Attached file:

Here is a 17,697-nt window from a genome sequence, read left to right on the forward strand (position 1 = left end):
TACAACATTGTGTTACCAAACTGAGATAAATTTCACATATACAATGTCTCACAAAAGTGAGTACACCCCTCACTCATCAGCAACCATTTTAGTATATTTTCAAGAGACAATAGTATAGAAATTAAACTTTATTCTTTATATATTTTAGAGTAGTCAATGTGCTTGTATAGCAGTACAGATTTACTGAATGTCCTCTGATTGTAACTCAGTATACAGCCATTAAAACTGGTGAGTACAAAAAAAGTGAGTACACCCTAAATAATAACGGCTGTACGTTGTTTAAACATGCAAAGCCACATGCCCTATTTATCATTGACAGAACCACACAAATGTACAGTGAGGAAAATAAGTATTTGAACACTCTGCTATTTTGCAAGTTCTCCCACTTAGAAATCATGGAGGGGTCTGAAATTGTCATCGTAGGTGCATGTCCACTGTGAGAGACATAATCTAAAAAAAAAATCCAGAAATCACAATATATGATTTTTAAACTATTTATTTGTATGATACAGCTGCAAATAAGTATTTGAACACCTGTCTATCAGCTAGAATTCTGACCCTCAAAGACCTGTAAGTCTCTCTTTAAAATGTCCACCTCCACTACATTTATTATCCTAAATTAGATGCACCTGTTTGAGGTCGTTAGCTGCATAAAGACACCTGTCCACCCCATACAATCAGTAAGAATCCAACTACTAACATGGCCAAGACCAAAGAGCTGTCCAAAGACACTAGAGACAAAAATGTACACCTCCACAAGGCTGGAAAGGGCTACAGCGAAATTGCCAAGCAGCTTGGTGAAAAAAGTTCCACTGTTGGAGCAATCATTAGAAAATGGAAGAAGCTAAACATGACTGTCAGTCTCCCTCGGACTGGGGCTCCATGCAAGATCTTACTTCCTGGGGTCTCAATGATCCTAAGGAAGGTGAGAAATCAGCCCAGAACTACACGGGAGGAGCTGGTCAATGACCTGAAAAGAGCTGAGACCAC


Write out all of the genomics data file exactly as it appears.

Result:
Here is a 17,697-nt window from a genome sequence, read left to right on the forward strand (position 1 = left end):
TACAACATTGTGTTACCAAACTGAGATAAATTTCACATATACAATGTCTCACAAAAGTGAGTACACCCCTCACTCATCAGCAACCATTTTAGTATATTTTCAAGAGACAATAGTATAGAAATTAAACTTTATTCTTTATATATTTTAGAGTAGTCAATGTGCTTGTATAGCAGTACAGATTTACTGAATGTCCTCTGATTGTAACTCAGTATACAGCCATTAAAACTGGTGAGTACAAAAAAAGTGAGTACACCCTAAATAATAACGGCTGTACGTTGTTTAAACATGCAAAGCCACATGCCCTATTTATCATTGACAGAACCACACAAATGTACAGTGAGGAAAATAAGTATTTGAACACTCTGCTATTTTGCAAGTTCTCCCACTTAGAAATCATGGAGGGGTCTGAAATTGTCATCGTAGGTGCATGTCCACTGTGAGAGACATAATCTAAAAAAAAAATCCAGAAATCACAATATATGATTTTTAAACTATTTATTTGTATGATACAGCTGCAAATAAGTATTTGAACACCTGTCTATCAGCTAGAATTCTGACCCTCAAAGACCTGTAAGTCTCTCTTTAAAATGTCCACCTCCACTACATTTATTATCCTAAATTAGATGCACCTGTTTGAGGTCGTTAGCTGCATAAAGACACCTGTCCACCCCATACAATCAGTAAGAATCCAACTACTAACATGGCCAAGACCAAAGAGCTGTCCAAAGACACTAGAGACAAAAATGTACACCTCCACAAGGCTGGAAAGGGCTACAGCGAAATTGCCAAGCAGCTTGGTGAAAAAAGTTCCACTGTTGGAGCAATCATTAGAAAATGGAAGAAGCTAAACATGACTGTCAGTCTCCCTCGGACTGGGGCTCCATGCAAGATCTTACTTCCTGGGGTCTCAATGATCCTAAGGAAGGTGAGAAATCAGCCCAGAACTACACGGGAGGAGCTGGTCAATGACCTGAAAAGAGCTGAGACCAC